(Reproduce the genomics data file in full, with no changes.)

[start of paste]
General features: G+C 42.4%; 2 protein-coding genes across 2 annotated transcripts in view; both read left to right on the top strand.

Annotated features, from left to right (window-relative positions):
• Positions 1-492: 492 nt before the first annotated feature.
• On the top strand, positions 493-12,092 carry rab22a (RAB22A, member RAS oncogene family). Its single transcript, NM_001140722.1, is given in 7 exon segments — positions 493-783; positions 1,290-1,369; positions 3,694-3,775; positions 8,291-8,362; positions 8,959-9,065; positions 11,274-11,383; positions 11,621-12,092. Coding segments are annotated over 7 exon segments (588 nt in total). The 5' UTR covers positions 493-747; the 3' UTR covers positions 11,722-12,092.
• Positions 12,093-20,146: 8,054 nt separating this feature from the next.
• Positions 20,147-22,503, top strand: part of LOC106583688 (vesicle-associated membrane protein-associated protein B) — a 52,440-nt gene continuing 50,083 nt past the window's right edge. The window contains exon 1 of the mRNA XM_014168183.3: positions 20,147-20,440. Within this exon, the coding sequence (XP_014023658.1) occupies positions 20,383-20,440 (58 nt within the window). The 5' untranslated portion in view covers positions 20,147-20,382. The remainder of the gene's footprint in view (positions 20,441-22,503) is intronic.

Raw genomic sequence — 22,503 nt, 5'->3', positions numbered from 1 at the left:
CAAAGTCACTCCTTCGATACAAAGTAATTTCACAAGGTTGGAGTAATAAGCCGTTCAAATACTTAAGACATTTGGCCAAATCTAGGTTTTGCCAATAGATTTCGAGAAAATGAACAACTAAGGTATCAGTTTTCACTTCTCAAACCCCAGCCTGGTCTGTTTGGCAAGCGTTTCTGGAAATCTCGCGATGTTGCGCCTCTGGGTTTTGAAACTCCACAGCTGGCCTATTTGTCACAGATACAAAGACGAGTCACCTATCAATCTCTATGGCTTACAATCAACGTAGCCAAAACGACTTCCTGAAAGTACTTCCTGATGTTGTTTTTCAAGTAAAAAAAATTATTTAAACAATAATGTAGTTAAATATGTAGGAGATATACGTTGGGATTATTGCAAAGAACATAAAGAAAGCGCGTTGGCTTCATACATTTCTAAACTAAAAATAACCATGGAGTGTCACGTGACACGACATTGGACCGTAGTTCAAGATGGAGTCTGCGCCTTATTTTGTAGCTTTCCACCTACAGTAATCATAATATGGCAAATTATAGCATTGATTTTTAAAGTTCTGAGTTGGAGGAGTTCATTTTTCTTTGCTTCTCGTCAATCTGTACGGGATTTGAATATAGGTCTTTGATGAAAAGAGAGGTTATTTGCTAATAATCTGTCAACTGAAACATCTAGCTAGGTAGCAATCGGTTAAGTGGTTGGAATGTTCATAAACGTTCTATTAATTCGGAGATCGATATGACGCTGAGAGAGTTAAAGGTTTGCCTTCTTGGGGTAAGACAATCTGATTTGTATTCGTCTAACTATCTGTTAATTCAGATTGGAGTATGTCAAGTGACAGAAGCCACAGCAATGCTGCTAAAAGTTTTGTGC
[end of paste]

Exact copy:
General features: G+C 42.4%; 2 protein-coding genes across 2 annotated transcripts in view; both read left to right on the top strand.

Annotated features, from left to right (window-relative positions):
• Positions 1-492: 492 nt before the first annotated feature.
• On the top strand, positions 493-12,092 carry rab22a (RAB22A, member RAS oncogene family). Its single transcript, NM_001140722.1, is given in 7 exon segments — positions 493-783; positions 1,290-1,369; positions 3,694-3,775; positions 8,291-8,362; positions 8,959-9,065; positions 11,274-11,383; positions 11,621-12,092. Coding segments are annotated over 7 exon segments (588 nt in total). The 5' UTR covers positions 493-747; the 3' UTR covers positions 11,722-12,092.
• Positions 12,093-20,146: 8,054 nt separating this feature from the next.
• Positions 20,147-22,503, top strand: part of LOC106583688 (vesicle-associated membrane protein-associated protein B) — a 52,440-nt gene continuing 50,083 nt past the window's right edge. The window contains exon 1 of the mRNA XM_014168183.3: positions 20,147-20,440. Within this exon, the coding sequence (XP_014023658.1) occupies positions 20,383-20,440 (58 nt within the window). The 5' untranslated portion in view covers positions 20,147-20,382. The remainder of the gene's footprint in view (positions 20,441-22,503) is intronic.

Raw genomic sequence — 22,503 nt, 5'->3', positions numbered from 1 at the left:
CAAAGTCACTCCTTCGATACAAAGTAATTTCACAAGGTTGGAGTAATAAGCCGTTCAAATACTTAAGACATTTGGCCAAATCTAGGTTTTGCCAATAGATTTCGAGAAAATGAACAACTAAGGTATCAGTTTTCACTTCTCAAACCCCAGCCTGGTCTGTTTGGCAAGCGTTTCTGGAAATCTCGCGATGTTGCGCCTCTGGGTTTTGAAACTCCACAGCTGGCCTATTTGTCACAGATACAAAGACGAGTCACCTATCAATCTCTATGGCTTACAATCAACGTAGCCAAAACGACTTCCTGAAAGTACTTCCTGATGTTGTTTTTCAAGTAAAAAAAATTATTTAAACAATAATGTAGTTAAATATGTAGGAGATATACGTTGGGATTATTGCAAAGAACATAAAGAAAGCGCGTTGGCTTCATACATTTCTAAACTAAAAATAACCATGGAGTGTCACGTGACACGACATTGGACCGTAGTTCAAGATGGAGTCTGCGCCTTATTTTGTAGCTTTCCACCTACAGTAATCATAATATGGCAAATTATAGCATTGATTTTTAAAGTTCTGAGTTGGAGGAGTTCATTTTTCTTTGCTTCTCGTCAATCTGTACGGGATTTGAATATAGGTCTTTGATGAAAAGAGAGGTTATTTGCTAATAATCTGTCAACTGAAACATCTAGCTAGGTAGCAATCGGTTAAGTGGTTGGAATGTTCATAAACGTTCTATTAATTCGGAGATCGATATGACGCTGAGAGAGTTAAAGGTTTGCCTTCTTGGGGTAAGACAATCTGATTTGTATTCGTCTAACTATCTGTTAATTCAGATTGGAGTATGTCAAGTGACAGAAGCCACAGCAATGCTGCTAAAAGTTTTGTGC